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Chinese Officials Say Panda’s Bamboo Won’t Run Out

Chinese experts disagree that climate change will cause bamboo die-offs in the Qinling Mountains.

| December 10, 2012 | Top News

AsianScientist (Dec. 10, 2012) - Chinese experts have disagreed with a recent Nature Climate Change report that climate change will cause bamboo die-offs in the Qinling Mountains, threatening the wild panda population there.

In the report, scientists from Michigan State University and the Chinese Academy of Sciences forecasted that the three dominant bamboo species - arrow, wooden, and dragon-head - would likely disappear by the end of the 21st century.

The authors say that bamboo have an unusual reproductive cycle, flowering and reproducing only once every 30 to 35 years, which limits the plants’ ability to adapt to a changing climate.

Bamboo growth remains healthy in major panda habitats, reassures Ouyang Zhiyun, chief of the State Key Laboratory of Urban and Regional Ecology under the Chinese Academy of Sciences, in an interview with China Daily.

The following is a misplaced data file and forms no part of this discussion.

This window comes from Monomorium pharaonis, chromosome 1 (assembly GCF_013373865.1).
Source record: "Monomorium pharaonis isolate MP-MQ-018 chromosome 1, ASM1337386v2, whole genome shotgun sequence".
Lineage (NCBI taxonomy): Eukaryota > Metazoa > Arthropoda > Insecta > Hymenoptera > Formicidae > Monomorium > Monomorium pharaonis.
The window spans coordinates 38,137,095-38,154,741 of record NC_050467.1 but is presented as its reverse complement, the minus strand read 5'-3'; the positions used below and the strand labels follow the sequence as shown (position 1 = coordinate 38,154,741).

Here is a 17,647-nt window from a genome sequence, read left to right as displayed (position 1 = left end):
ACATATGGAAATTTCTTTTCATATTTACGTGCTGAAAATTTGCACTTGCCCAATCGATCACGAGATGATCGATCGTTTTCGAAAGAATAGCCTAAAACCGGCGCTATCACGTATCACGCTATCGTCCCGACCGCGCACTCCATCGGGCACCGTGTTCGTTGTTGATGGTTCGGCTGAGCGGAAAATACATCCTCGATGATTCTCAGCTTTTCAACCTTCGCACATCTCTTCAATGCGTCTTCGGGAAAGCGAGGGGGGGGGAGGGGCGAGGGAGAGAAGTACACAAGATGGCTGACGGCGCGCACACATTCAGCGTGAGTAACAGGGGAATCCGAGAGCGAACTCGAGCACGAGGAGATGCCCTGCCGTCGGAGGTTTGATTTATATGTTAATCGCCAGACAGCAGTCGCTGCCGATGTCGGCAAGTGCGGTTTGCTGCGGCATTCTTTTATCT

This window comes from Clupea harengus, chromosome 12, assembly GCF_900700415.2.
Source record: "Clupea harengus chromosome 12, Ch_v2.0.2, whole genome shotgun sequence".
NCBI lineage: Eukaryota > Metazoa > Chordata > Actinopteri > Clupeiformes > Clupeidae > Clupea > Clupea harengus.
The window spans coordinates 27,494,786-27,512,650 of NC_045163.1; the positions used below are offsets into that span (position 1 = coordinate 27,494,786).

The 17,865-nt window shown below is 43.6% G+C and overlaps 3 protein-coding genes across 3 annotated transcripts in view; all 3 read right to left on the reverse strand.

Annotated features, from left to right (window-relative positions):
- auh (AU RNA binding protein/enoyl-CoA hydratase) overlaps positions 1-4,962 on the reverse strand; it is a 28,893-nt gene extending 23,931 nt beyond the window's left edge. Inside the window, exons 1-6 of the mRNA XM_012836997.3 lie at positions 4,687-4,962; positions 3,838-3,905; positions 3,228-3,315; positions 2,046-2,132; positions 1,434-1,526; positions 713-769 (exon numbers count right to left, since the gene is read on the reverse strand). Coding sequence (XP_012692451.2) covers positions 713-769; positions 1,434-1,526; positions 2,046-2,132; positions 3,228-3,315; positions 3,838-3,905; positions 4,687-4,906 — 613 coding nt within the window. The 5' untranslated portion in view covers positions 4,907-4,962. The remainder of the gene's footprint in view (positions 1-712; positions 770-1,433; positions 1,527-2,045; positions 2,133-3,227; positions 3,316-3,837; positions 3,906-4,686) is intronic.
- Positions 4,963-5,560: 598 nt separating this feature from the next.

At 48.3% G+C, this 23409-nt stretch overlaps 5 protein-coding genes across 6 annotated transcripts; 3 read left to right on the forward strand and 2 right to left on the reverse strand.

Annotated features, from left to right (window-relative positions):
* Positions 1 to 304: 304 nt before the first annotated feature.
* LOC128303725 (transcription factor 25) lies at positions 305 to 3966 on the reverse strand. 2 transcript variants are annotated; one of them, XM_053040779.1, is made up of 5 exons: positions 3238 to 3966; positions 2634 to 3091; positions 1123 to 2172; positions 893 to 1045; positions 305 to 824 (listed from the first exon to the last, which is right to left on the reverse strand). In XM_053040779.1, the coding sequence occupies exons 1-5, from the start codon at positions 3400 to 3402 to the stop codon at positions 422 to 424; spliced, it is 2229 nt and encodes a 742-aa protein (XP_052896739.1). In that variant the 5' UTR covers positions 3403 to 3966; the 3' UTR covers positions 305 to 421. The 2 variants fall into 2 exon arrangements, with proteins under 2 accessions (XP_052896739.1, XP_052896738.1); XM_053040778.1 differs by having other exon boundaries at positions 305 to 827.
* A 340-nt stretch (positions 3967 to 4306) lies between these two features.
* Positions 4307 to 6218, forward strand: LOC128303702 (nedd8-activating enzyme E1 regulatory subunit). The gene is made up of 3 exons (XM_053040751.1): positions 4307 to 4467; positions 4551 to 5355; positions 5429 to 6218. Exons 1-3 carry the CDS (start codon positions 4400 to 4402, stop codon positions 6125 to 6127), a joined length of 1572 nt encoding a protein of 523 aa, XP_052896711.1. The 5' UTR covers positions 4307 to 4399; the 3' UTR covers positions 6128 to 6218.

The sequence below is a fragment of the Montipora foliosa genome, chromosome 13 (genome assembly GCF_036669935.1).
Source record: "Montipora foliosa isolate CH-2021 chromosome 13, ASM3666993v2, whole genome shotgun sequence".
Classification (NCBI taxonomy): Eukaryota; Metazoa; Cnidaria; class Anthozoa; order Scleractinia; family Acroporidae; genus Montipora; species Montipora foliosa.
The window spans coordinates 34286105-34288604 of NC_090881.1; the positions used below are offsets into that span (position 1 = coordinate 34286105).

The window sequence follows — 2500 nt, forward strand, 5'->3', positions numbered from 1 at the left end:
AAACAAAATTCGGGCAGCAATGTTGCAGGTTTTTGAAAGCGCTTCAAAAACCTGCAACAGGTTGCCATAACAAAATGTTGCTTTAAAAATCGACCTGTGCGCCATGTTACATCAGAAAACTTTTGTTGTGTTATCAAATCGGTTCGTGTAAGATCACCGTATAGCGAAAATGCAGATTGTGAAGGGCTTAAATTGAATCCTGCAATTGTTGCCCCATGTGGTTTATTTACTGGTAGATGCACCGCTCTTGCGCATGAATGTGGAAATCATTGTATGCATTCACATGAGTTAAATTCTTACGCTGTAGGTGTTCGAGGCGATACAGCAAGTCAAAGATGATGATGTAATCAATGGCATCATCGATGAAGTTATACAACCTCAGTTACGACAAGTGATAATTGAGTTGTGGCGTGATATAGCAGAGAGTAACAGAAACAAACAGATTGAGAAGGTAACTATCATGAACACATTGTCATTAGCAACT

Climate change may cause bamboo to grow at higher altitudes in the Qinling Mountains, but otherwise would not affect the panda's food supply, he said.

Zhang Hemin, chief of the administrative bureau of the Wolong National Nature Reserve, told China Daily that the endangered animals will be able to find other varieties of bamboo if supplies of one variety fell.

"China has 37 bamboo species located at elevations from 400 to 3,500 meters. If certain species die within 100 years, other species might thrive to fill the gap," Zhang told China Daily.

The Qinling Mountains in China’s Shaanxi Province is home to around 275 wild pandas, about 17 percent of the remaining wild population. The pandas have been geographically isolated for thousands of years and vary genetically from other giant pandas.

China has 64 giant panda nature reserves in Sichuan, Shaanxi, and Gansu provinces, covering more than 70 percent of the wild panda population.


Copyright: Asian Scientist Magazine; Photo: Chris Wieland/Flickr/CC.
Disclaimer: This article does not necessarily reflect the views of AsianScientist or its staff.

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